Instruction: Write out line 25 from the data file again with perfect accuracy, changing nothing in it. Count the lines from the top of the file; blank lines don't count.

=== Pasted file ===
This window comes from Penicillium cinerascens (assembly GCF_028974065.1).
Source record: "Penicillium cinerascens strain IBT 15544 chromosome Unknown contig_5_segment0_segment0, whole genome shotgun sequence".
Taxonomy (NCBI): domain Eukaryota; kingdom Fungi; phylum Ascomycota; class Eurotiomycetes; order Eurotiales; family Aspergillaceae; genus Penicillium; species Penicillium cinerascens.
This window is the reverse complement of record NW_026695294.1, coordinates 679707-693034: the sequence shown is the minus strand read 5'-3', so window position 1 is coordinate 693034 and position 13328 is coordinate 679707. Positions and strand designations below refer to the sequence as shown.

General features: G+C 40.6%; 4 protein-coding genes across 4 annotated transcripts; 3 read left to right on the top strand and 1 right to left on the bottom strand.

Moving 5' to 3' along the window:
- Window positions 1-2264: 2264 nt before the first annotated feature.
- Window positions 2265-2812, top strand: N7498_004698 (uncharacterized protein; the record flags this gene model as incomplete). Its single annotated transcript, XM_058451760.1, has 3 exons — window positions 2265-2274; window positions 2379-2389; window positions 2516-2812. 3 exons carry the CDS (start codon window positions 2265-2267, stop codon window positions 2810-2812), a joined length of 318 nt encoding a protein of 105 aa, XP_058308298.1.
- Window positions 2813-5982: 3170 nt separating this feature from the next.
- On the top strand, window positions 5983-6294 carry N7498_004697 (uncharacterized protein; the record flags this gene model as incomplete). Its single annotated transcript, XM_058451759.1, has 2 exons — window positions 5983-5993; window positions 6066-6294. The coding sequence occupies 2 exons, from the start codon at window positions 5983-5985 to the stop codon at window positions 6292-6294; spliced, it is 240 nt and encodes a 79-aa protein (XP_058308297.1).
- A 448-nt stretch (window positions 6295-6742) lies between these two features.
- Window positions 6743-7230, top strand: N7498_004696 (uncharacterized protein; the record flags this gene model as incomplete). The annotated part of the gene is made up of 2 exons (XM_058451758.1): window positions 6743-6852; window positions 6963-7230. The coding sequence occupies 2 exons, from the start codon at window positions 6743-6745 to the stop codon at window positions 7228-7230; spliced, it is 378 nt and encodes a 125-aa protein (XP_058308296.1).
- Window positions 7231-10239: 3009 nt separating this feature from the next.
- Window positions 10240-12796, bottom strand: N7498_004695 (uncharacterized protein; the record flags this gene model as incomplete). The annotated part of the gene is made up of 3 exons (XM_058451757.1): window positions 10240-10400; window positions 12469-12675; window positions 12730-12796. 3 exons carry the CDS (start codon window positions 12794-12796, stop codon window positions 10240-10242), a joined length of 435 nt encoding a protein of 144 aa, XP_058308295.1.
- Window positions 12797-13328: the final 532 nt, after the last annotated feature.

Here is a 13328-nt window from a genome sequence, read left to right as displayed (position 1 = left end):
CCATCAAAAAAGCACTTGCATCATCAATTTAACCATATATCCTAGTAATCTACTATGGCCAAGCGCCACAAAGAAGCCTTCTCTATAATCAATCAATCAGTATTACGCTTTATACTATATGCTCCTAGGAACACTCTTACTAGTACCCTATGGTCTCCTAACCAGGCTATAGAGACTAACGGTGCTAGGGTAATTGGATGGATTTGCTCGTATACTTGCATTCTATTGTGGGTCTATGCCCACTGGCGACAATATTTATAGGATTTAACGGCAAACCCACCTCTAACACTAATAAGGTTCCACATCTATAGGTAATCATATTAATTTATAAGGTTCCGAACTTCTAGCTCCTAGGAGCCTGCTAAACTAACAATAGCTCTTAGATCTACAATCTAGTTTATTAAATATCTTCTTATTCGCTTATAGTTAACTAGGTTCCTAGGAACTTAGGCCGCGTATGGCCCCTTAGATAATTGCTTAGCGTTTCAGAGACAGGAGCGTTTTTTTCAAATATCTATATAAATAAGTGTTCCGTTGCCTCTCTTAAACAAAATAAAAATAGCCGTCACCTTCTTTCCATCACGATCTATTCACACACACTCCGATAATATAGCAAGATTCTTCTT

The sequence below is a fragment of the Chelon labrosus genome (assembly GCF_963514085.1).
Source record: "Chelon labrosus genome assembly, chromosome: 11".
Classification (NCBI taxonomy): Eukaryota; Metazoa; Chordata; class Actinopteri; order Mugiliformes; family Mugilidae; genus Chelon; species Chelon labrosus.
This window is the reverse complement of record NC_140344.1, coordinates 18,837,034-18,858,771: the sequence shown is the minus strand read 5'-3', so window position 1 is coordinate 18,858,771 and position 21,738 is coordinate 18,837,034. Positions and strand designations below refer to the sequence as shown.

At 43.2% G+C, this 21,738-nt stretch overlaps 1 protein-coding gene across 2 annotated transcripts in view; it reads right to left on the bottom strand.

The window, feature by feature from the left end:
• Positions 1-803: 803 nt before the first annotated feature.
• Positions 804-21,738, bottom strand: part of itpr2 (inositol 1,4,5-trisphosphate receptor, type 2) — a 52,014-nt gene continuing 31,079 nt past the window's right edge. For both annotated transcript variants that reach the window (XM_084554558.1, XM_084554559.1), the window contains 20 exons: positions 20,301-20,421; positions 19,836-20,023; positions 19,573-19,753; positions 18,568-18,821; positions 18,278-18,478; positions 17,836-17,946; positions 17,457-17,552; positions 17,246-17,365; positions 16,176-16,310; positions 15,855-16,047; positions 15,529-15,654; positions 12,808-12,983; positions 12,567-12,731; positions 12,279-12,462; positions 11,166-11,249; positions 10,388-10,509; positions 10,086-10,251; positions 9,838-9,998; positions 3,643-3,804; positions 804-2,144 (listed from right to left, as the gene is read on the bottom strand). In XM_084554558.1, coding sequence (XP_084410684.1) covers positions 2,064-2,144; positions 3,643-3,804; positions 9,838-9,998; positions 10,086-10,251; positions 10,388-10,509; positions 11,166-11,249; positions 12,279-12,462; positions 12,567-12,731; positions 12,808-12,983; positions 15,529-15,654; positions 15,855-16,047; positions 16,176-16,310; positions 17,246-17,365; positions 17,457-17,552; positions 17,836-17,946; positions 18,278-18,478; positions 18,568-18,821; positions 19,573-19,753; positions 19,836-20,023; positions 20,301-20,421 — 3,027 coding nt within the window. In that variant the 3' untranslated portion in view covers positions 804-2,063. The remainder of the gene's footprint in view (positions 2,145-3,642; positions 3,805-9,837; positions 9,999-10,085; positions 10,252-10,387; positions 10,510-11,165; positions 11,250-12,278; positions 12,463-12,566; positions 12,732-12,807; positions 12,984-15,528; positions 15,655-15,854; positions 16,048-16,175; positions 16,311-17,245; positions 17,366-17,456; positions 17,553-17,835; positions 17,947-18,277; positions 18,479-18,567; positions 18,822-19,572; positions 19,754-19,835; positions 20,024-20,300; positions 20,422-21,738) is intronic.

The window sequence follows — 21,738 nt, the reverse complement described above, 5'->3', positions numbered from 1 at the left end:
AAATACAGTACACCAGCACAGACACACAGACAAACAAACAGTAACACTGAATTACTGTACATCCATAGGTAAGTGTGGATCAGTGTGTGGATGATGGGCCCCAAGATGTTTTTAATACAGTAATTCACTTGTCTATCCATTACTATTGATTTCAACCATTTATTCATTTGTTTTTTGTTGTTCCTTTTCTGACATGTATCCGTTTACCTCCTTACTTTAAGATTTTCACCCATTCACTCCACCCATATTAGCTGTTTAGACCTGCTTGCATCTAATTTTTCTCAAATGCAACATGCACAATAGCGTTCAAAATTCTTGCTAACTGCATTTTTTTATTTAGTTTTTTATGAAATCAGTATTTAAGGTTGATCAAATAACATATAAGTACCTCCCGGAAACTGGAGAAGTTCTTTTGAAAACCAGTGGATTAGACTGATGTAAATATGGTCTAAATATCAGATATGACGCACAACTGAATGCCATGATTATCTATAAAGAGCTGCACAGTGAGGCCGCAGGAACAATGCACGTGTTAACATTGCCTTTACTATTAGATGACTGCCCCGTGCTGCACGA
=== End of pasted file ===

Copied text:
• Positions 804-21,738, bottom strand: part of itpr2 (inositol 1,4,5-trisphosphate receptor, type 2) — a 52,014-nt gene continuing 31,079 nt past the window's right edge. For both annotated transcript variants that reach the window (XM_084554558.1, XM_084554559.1), the window contains 20 exons: positions 20,301-20,421; positions 19,836-20,023; positions 19,573-19,753; positions 18,568-18,821; positions 18,278-18,478; positions 17,836-17,946; positions 17,457-17,552; positions 17,246-17,365; positions 16,176-16,310; positions 15,855-16,047; positions 15,529-15,654; positions 12,808-12,983; positions 12,567-12,731; positions 12,279-12,462; positions 11,166-11,249; positions 10,388-10,509; positions 10,086-10,251; positions 9,838-9,998; positions 3,643-3,804; positions 804-2,144 (listed from right to left, as the gene is read on the bottom strand). In XM_084554558.1, coding sequence (XP_084410684.1) covers positions 2,064-2,144; positions 3,643-3,804; positions 9,838-9,998; positions 10,086-10,251; positions 10,388-10,509; positions 11,166-11,249; positions 12,279-12,462; positions 12,567-12,731; positions 12,808-12,983; positions 15,529-15,654; positions 15,855-16,047; positions 16,176-16,310; positions 17,246-17,365; positions 17,457-17,552; positions 17,836-17,946; positions 18,278-18,478; positions 18,568-18,821; positions 19,573-19,753; positions 19,836-20,023; positions 20,301-20,421 — 3,027 coding nt within the window. In that variant the 3' untranslated portion in view covers positions 804-2,063. The remainder of the gene's footprint in view (positions 2,145-3,642; positions 3,805-9,837; positions 9,999-10,085; positions 10,252-10,387; positions 10,510-11,165; positions 11,250-12,278; positions 12,463-12,566; positions 12,732-12,807; positions 12,984-15,528; positions 15,655-15,854; positions 16,048-16,175; positions 16,311-17,245; positions 17,366-17,456; positions 17,553-17,835; positions 17,947-18,277; positions 18,479-18,567; positions 18,822-19,572; positions 19,754-19,835; positions 20,024-20,300; positions 20,422-21,738) is intronic.